You know, I gotta stop making ultimatums before I see the finished product. Before tonight, I was all set to name 2008 as, “The Year of The Comic Book Super Hero.” The Dark Knight was the best comic book adaptation ever. Hellboy 2 combined a ton of stylized action with Guillermo Del Toro’s unique sense of style. Iron Man resurrected Robert Downey Jr. and kick started a brilliant franchise. The Incredible Hulk was good enough, and Wanted was just plain fun. It was all looking so gravy. Then The Spirit came along. Heh, heh, I’m gonna have to come up with a better, more appropriate title for this year.
So Tough To Kill!
The Spirit takes place in Central City, in some weird, screwed up version of the 1950s where the people have cell phones. So, there’s this guy, called The Spirit, who is dead, I think. Well, he is technically dead, but he still manages to jump across the rooftops, beat the crap out of criminals, and seduce the pants off every woman he meets. But, since this is a comic adaptation, there needs to be a villain. The said villain is called The Octopus, so called, because he has eight of everything, which isn’t actually true, but whatever, we’ll role with it. Then there are some girls with connections to The Spirit. There’s his doctor. There’s the old flame. There’s The Octopus’ henchwoman. There’s the… oh, christ, I can’t go on, this shit is bananas! The story is based on a line of comics by Will Eisner, and if this movie is any indication, it’s pretty haphazardly put together.
Gabriel Macht plays The Spirit, and I quite liked him, actually. He’s pretty monotone, keeps one expression for the whole time, and has no chemistry with the females. And he monologues… like, all the time. Dear God, please stop the monologues! But, he’s supposed to be dead, so I bought it. There are three main girls caught up in the mix. Sarah Paulson plays Ellen Dolan, The Spirit’s, uh, physician. Pretty much every scene she is in is ridiculous. She’s bad, let’s leave it at that. Scarlett Johansson plays Silken Floss (yes, that’s her name), The Octopus’ sidekick, who has a really bad habit of explaining the bad guy’s master plan right before the put the hero in a situation where he can escape. Johansson is also really bad. Again, let’s leave it at that. And there’s Eva Mendes, who plays Sand Saref, world class jewel thief and old flame of The Spirit. Her only real contribution to the film is that she shows some skin. Really, the only purpose the women in this movie serve is providing pure, unadulterated eye candy. All you feminists, eat your heart out! And Samuel L. Jackson, as The Octopus, really overacts. In this year’s Scenery Chewing Awards, he takes Best of the Year, Best of the Decade, and Lifetime Achievement. It’s entertaining, to be sure, but come on, Mr. Jackson. What happened to you doing roles in movies like Pulp Fiction, Unbreakable, and Patriot Games. Man, you are a sellout!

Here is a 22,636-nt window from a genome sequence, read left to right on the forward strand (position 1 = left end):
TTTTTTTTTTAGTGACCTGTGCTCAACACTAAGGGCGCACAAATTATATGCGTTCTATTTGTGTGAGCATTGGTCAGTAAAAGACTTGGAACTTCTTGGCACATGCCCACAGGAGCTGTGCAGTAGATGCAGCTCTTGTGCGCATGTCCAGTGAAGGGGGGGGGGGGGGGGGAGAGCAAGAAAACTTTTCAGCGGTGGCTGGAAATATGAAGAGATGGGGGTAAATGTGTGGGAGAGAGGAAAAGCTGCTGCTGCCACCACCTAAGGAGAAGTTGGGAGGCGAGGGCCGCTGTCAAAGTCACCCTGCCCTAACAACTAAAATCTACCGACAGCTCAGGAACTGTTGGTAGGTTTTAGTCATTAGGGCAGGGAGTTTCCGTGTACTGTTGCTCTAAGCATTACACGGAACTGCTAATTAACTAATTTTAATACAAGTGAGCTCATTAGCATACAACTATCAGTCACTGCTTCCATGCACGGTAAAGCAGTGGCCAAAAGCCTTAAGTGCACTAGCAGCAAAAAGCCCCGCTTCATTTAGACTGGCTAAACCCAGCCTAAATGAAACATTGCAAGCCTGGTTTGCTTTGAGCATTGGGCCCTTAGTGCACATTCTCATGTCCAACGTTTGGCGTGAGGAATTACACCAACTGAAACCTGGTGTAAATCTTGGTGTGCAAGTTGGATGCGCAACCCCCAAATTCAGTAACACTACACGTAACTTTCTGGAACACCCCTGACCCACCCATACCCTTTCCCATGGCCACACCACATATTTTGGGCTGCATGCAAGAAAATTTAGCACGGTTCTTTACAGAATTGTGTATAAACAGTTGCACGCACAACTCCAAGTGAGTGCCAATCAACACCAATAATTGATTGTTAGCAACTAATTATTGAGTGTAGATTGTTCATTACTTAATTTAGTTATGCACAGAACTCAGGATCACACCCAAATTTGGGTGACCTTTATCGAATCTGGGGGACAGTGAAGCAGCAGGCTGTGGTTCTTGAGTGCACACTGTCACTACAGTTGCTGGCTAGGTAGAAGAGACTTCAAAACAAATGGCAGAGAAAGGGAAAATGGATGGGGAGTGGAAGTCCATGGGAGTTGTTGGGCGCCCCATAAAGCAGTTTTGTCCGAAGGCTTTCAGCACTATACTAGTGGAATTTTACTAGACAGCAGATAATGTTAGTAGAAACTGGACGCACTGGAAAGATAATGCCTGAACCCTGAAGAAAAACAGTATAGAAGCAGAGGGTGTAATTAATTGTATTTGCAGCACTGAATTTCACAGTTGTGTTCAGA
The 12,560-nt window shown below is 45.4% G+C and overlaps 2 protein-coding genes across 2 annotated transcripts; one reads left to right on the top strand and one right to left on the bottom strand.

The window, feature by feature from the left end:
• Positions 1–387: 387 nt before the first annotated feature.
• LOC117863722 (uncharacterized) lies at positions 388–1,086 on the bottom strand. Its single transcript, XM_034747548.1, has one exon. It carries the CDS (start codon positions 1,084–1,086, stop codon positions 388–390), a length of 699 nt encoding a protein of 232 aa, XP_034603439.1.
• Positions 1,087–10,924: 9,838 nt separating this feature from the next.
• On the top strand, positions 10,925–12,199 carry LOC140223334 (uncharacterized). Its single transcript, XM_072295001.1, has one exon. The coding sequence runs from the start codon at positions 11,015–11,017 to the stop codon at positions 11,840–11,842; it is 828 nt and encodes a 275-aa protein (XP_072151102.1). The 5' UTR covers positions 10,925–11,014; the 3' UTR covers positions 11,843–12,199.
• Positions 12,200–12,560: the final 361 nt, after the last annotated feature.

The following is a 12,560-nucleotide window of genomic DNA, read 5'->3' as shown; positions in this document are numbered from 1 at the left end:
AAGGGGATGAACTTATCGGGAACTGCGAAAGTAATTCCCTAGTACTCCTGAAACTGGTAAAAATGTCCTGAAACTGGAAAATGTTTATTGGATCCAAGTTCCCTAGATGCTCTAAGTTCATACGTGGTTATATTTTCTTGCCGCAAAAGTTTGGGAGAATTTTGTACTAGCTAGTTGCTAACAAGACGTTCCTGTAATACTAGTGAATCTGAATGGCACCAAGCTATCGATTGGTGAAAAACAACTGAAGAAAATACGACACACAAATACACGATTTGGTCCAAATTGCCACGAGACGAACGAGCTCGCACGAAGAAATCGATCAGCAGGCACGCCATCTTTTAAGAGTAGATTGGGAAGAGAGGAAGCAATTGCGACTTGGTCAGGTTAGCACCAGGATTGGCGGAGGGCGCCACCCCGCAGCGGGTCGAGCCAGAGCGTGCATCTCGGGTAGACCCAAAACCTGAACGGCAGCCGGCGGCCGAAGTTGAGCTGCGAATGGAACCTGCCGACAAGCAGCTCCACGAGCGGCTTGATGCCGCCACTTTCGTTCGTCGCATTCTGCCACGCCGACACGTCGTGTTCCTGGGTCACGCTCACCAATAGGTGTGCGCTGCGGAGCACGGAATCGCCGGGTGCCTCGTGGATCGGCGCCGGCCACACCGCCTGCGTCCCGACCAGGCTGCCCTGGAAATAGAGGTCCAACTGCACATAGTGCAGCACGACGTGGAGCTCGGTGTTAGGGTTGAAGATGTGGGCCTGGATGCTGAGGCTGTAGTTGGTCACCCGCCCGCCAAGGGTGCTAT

So, director Frank Miller is really good at making a good looking film, and that’s about it. Like Sin City and 300, which he created, The Spirit is drenched in style. The two main colors are black and white, which makes the red tint of blood, or the bright glow of gold pretty much jump off the screen and punch you in the face. It’s awesome. But, when it comes to making a story not steeped in cliches, crafting characters we can care about, and coming up with some witty scenarios amid all the bloodshed, he kinda fails. Sure, the movie looks great, but we’ve come to expect that from him. It’s fucking Frank Miller! But he also wrote the script. He comes up with some weird premise involving the blood of Hercules, or something. It’s not really explained. Come to think of it, a lot of things in this movie are not really explained. Like, why the hell is Samuel L. Jackson dressed up like a samurai in this scene? And then, why the hell is he dressed like a Nazi in another scene thirty minutes later? Expect headaches. Miller also took a lot of cues from the movie of Sin City, namely the crazy amount of narration from the hero. But, in Sin City, Robert Rodriguez had the sense to cast actors with some sort of emotion in their voices. Miller made the wise choice to cast a monotone actor as the hero. There are so many things wrong with this, from crap script and casting, to an overbearing use of special effects. Oh, so many problems.
Like I said, The Spirit single handedly ruins 2008’s chances to be a flawless year of comic book adaptations. Granted, most of the other ones were so good, the title will probably stick. But, I still hate this movie. Somewhere, in his grave, Will Eisner is crying.
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